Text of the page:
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Colvin Run Mill
Photo: Copyright 1982 by David T. Gilbert.

Colvin Run Mill Park and Village

Grand Central Station On The Difficult Run Trail


To hikers on the Difficult Run Trail, it sometimes seems as if all roads lead
Colvin Run Mill
Two people hiking end-to-end on the trail, starting at Colvin Run Mill.  
to Colvin Run Mill Park. Here the Colvin Run Trail intersects with the Difficult Run Trail. Also, the park provides both restrooms and water in season. Here also is a parking lot. The park's working mill, country store, blacksmith shop and Georgian miller's house, c. 1809, are destinations in their own rights.

Colvin (Carper's) Mill, now part of Colvin Run Mill Park, operated as a mill by Fairfax County Park Authority. With the intention of building a mill,
Miller's house
Miller's house undergoing rehabilitation, 1966-7. Photo: Eddie Printz.  
George Washington purchased the land on which the mill was built, but he died before building it. Mill was built c. 1811. The miller's house is c. 1809. The burr stones lining the hillside along the path to the mill were imported from France at a high cost. A good set of burr stones would last 100 years. These stones came from various mills. After the Civil War, the mill was less profitable, but it was a working mill until the late 1930's. National Register of Historic Places. Here FCPA also operates a working blacksmith forge. Here in 1972 Fairfax County designated a historic district, consisting of the park, some of the houses on either side of Colvin Run Road and some former houses to the south of Rte. 7. The trail goes through the historic district.

Colvin Run Village, or Leigh Corners, a half-mile up Colvin Run Road from the trail, features the Alfred Leigh house (1890), now a restaurant; Colvin Run School; a grange; and a working country store. Long before Tyson's Corner became an "edge city," Colvin Run Village was the largest settlement on Leesburg Pike between Falls Church and Leesburg:

  • In 1890, a gazetteer showed two general merchants and eleven farmers in addition to the millers.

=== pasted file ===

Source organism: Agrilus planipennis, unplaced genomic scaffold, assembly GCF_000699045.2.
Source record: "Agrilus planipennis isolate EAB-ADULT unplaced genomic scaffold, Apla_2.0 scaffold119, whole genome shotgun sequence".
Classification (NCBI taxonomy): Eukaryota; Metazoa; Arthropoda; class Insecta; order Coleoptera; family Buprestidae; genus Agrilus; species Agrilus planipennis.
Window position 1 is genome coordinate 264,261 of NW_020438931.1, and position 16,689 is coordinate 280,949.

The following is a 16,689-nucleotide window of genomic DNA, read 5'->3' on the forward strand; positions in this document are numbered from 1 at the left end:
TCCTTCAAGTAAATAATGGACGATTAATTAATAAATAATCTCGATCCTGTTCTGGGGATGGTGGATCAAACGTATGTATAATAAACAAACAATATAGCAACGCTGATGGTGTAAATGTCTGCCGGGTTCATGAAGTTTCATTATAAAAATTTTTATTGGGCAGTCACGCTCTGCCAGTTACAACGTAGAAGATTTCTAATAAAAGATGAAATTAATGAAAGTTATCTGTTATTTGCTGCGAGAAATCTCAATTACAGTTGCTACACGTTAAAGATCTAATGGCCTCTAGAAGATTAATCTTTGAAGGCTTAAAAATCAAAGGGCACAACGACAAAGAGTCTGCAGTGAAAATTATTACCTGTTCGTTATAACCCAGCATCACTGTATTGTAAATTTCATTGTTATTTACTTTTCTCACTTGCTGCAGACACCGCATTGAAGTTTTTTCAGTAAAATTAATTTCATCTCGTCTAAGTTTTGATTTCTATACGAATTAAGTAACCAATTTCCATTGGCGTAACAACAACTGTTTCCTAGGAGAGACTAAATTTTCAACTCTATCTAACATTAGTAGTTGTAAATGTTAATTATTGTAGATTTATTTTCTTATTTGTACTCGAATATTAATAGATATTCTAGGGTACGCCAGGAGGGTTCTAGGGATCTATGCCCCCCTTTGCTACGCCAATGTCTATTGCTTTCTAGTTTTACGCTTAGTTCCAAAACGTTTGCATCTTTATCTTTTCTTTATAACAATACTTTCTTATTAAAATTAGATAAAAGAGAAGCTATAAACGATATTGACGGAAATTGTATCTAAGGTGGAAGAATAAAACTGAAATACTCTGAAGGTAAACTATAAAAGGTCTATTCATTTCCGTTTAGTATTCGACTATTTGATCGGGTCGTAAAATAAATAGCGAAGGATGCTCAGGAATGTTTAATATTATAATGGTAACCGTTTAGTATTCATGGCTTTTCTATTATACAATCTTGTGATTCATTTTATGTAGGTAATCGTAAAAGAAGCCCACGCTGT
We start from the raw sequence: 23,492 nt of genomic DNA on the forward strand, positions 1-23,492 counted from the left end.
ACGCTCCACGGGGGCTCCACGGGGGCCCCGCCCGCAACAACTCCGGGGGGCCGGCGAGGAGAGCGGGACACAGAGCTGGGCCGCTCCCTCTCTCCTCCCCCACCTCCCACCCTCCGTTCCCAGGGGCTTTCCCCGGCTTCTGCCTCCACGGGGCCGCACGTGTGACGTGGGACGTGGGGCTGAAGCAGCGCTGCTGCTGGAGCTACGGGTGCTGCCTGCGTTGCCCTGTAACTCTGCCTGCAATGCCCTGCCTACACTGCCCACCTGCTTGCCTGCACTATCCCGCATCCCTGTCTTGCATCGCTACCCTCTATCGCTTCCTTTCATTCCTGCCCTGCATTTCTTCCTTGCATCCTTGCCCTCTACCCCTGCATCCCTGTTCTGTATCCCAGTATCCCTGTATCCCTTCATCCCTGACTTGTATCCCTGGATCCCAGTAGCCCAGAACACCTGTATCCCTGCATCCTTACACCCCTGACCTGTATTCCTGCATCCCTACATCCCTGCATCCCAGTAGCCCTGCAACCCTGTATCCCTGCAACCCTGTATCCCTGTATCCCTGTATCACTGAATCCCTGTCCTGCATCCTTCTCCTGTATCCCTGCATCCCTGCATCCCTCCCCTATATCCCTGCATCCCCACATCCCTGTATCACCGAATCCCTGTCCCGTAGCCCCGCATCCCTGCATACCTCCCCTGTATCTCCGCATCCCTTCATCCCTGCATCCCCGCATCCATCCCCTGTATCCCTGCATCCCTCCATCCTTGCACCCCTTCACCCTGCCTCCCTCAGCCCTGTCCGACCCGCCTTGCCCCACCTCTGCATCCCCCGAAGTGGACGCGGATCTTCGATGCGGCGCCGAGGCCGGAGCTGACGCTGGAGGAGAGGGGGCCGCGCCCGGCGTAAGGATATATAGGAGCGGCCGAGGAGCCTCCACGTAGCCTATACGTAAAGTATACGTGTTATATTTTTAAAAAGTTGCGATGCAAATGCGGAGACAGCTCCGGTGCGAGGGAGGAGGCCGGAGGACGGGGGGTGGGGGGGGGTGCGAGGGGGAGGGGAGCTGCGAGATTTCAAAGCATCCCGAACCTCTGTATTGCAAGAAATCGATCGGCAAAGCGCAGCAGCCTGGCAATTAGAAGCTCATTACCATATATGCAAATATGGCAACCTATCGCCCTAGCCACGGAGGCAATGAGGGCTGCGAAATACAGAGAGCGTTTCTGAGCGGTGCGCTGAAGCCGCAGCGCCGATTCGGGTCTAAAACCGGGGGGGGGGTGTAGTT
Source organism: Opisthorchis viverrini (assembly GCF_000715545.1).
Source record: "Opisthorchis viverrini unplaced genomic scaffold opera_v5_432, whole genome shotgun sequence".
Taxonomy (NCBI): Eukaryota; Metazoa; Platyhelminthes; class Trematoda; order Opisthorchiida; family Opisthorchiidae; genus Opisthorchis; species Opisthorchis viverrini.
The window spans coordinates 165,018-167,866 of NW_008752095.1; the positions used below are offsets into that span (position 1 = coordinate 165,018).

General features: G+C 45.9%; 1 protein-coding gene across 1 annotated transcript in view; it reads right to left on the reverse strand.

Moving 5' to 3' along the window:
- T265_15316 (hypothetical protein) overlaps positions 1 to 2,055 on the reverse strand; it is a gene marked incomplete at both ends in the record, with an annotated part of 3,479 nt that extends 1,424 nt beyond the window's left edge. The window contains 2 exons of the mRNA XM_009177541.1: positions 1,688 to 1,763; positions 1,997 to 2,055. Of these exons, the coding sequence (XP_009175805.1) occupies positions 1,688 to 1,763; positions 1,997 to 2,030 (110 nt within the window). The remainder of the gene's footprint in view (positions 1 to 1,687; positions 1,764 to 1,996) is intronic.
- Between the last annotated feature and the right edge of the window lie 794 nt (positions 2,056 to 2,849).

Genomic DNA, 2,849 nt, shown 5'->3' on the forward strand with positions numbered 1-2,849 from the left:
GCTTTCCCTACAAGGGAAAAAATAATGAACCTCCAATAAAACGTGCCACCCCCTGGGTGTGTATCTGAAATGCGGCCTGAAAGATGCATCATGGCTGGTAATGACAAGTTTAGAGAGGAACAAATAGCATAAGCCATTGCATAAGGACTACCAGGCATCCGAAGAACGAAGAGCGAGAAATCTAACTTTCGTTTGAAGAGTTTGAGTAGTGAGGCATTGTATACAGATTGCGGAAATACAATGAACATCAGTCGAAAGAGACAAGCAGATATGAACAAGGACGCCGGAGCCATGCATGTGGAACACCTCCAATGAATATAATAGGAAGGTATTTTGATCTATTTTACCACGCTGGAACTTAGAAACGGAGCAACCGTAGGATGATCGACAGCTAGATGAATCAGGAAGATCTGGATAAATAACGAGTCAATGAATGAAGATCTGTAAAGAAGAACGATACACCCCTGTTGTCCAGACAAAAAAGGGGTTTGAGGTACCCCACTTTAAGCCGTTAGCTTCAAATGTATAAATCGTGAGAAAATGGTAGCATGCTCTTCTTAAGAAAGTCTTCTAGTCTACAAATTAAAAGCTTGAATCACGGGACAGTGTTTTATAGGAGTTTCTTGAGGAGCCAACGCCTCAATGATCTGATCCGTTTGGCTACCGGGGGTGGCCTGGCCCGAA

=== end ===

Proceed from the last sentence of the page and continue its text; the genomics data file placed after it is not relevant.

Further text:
• By 1897 Colvin Run had its own magistrate, doctor and constable.
  • In 1906, in addition to the above, it had three blacksmiths, another doctor, four teachers, an undertaker and four more farmers. The village had its own baseball club.

The decade of 1910-1920 was the last one in which the village was a well-defined community. Once the roads were paved, the automobile provided a way to obtain services elsewhere. In 1941, Virginia relocated Route 7, bypassing the village. It fell into a slumber until Great Falls became a suburb of Washington.

The relocation of Route 7 also reduced the capacity of the mill pond. The owner of the mill filed suit against the state, in which he was eventually successful. History is about to repeat itself, because the Virginia Department of Transportation wants to widen Route 7 from two-lanes to three-lanes in each direction. One glance at the highway's proximity to the mill pond suggest that Colvin Run Mill park may suffer again.

See this site's interesting places on the Difficult Run Trail for more information.

Colvin Run Mill
The Mill as seen from the trail. Photo appears courtesy of The Friends of Colvin Run Mill.

Related Sites

The best site on Colvin Run Mill.

The official site.

 

Watch for the work on the flume and the waterwheel, mid-February

And watch for the new oak turn shaft, to be delivered in March (originally January)! The Virginia Department of Forestry donated the trunk of a white oak which was about 125 years old. The Washington Times ran an article on the harvesting of this tree on March 24, 2000.








Colvin Run Mill was selected to be a "Heritage and History Site" of the Amercian Society of Mechanical Engineers.
Last updated Dec 12, 2002.
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